Climbing the 12 foot angled ladder on wheels, I held on tightly to the hand rails as I balanced myself and reached deep into the stacked stock shelving searching for the right size, the right color. I would go to great heights to find what the customer was looking for at my first real job; working in a retail store in the men’s dress shirt department. I worked all holidays, kept the stock straight when it was quiet, and I rarely called in sick as I took this job seriously. When it came time for my first work review, I was very nervous, worried and wondering how my manager perceived me. When I read the all “average” ratings, my heart sank as I felt I had been giving it my all. At sixteen years old, I found a place deep with me that would not allow me to sign the form without commenting about the “average” rating. I was extremely shy in high school, and speaking up was a big deal. Very nervously I told my manager that I felt I went above and beyond for customers and even co-workers and that I deserved a higher rating is some areas of the evaluation. She paused and then said the magic words; “I know it took courage to speak your truth, and you are right. You do deserve a higher rating.” And so for me, thankfully, that experience burned into my brain as a reason to take a chance on being heard and seen.
Do you find that you often “bite your tongue” and “swallow your words” so you won’t “rock the boat”? If so, you may need a quick lesson in speaking your truth. Speaking your truth is not about lashing out at others or shaming someone on purpose but instead it is about clearly communicating how you feel, which is difficult for many people. Speaking your truth takes courage because you take a risk; you may or may not be heard. You may not be received well by someone else; they may not hear you or like what you have to say. But here’s the truth, it’s not about them, it’s about you being in integrity with your innermost voice, your soul.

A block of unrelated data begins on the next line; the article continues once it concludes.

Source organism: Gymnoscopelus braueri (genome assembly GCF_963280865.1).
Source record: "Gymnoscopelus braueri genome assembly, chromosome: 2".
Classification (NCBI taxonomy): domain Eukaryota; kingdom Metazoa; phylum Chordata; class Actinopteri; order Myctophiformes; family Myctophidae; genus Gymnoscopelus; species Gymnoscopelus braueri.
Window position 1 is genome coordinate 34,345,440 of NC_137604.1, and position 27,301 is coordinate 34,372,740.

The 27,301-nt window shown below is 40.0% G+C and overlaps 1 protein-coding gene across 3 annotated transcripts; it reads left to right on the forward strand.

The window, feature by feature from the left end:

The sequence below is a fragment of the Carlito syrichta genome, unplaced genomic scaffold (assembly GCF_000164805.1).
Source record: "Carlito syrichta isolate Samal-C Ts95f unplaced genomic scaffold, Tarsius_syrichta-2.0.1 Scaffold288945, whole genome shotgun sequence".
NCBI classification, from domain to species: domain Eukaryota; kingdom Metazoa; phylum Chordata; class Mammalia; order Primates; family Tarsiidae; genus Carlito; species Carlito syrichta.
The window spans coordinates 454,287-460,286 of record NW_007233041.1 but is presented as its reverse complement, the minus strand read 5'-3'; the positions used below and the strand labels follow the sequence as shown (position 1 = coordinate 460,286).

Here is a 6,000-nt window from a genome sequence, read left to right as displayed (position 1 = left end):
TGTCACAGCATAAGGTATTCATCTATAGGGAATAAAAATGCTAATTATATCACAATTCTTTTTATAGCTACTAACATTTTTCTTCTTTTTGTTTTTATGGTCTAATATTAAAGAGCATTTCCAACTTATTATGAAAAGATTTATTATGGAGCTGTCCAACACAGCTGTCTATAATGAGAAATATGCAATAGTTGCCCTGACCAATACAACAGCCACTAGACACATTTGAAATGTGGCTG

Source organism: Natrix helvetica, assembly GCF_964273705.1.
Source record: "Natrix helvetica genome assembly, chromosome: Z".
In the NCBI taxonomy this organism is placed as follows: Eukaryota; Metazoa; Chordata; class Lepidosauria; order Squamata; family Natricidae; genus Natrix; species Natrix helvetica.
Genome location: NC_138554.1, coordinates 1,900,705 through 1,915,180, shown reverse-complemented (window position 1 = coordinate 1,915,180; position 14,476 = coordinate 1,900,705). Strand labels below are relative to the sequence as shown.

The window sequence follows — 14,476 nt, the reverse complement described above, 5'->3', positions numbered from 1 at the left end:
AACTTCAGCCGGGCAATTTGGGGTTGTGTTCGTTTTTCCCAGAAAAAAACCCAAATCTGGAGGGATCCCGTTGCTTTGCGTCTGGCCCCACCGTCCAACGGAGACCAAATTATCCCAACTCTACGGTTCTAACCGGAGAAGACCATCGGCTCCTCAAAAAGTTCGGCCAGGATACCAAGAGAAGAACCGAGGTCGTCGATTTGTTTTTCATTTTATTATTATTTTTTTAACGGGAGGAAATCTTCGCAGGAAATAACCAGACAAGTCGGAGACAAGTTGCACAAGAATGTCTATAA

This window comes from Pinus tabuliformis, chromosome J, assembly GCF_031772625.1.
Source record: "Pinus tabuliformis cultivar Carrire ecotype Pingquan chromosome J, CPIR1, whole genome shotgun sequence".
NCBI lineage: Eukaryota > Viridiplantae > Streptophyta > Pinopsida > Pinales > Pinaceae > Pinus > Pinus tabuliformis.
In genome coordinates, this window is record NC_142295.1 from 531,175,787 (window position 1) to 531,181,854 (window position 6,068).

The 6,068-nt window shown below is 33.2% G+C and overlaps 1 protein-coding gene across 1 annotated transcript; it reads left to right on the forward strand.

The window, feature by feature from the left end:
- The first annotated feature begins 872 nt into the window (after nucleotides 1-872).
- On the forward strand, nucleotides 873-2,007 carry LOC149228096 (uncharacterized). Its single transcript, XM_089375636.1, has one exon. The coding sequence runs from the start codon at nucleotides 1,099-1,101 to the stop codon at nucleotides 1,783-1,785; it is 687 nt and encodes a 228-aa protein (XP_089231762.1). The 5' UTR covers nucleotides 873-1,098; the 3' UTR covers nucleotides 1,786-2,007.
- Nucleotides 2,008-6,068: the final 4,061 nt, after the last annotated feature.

The reasons why the inner voice gets quieted or lost are varied, but mostly stems from how we learned to handle conflict or express/not express our feelings as children. In some families, children are told not to cry, be quiet, or stop being angry. Or if there was chaos and conflict in the household, a child may decide to stay quiet because they are afraid of getting hurt. These early experiences mold how we do or don’t express ourselves in the future as adults.
The benefits to speaking up include increased self-esteem, relaxation in the body, and richer relationships. In order to begin this process, you must decide that you want to improve your communication skills. Then begin to notice bodily cues when you have an interaction with someone. You may have a feeling in the pit of your stomach, your jaw may tighten, or you clench your fists. Noticing is the first step. Next, decide to practice speaking your truth with someone safe who you know will not leave or ridicule you. This practice is like exercise; it takes repetition for this muscle to build. It may feel scary at first, expect that feeling to arise. Here is a quick three-step process to get you started:
- When _______ happened or happens
- I felt/feel________________
- I would like you to___________ or not____________
The next time you wish you had said something to someone instead of swallowing your words, go back and use the three-step process. It’s never too late to speak your truth or begin learning to care for yourself, and your precious soul.
Susan is a Licensed Psychotherapist and Soul Coach and sole proprietor of Living From Within, LLC. Through counseling, coaching, creative workshops, book studies, and writing, Susan guides you to hear and live the messages of your soul.
This is an excellent topic for a post, Susan! So important. And you've written it in such a great, clear, straightforward, relatable way.ReplyDelete
Hi Kelly; Thank you for your comment. Knowing and speaking truth is something I'm passionate about. May you speak what you need to!ReplyDelete